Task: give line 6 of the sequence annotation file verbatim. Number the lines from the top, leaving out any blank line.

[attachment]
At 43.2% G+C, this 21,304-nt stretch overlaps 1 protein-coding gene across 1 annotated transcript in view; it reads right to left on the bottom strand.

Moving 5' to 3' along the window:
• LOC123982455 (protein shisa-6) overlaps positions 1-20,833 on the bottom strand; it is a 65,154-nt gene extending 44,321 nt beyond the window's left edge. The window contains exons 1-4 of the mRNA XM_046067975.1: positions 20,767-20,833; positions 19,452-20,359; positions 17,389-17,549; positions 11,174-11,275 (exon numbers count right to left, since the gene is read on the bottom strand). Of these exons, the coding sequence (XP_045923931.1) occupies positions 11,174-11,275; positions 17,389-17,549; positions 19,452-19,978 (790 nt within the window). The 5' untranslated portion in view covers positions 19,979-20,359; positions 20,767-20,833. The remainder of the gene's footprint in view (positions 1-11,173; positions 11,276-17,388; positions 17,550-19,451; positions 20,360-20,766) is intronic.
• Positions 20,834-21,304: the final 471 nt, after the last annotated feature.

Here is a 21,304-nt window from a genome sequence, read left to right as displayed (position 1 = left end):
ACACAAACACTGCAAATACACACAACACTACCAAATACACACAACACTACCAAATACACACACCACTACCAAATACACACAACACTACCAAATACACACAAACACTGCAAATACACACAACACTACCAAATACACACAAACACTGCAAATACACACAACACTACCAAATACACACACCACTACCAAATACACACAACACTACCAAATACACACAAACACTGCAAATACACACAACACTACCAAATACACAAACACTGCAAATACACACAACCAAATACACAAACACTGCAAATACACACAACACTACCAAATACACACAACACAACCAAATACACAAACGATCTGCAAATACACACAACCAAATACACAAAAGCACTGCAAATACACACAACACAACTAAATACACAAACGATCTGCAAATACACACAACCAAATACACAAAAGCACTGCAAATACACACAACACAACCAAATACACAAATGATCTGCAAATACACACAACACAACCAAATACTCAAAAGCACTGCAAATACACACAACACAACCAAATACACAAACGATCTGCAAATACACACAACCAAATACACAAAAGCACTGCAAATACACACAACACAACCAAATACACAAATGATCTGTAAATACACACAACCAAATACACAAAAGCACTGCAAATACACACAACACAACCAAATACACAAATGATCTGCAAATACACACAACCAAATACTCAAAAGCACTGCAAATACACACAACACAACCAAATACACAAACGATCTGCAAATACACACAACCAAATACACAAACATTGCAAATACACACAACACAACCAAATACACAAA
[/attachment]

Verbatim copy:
ACACAAACACTGCAAATACACACAACACTACCAAATACACACAACACTACCAAATACACACACCACTACCAAATACACACAACACTACCAAATACACACAAACACTGCAAATACACACAACACTACCAAATACACACAAACACTGCAAATACACACAACACTACCAAATACACACACCACTACCAAATACACACAACACTACCAAATACACACAAACACTGCAAATACACACAACACTACCAAATACACAAACACTGCAAATACACACAACCAAATACACAAACACTGCAAATACACACAACACTACCAAATACACACAACACAACCAAATACACAAACGATCTGCAAATACACACAACCAAATACACAAAAGCACTGCAAATACACACAACACAACTAAATACACAAACGATCTGCAAATACACACAACCAAATACACAAAAGCACTGCAAATACACACAACACAACCAAATACACAAATGATCTGCAAATACACACAACACAACCAAATACTCAAAAGCACTGCAAATACACACAACACAACCAAATACACAAACGATCTGCAAATACACACAACCAAATACACAAAAGCACTGCAAATACACACAACACAACCAAATACACAAATGATCTGTAAATACACACAACCAAATACACAAAAGCACTGCAAATACACACAACACAACCAAATACACAAATGATCTGCAAATACACACAACCAAATACTCAAAAGCACTGCAAATACACACAACACAACCAAATACACAAACGATCTGCAAATACACACAACCAAATACACAAACATTGCAAATACACACAACACAACCAAATACACAAA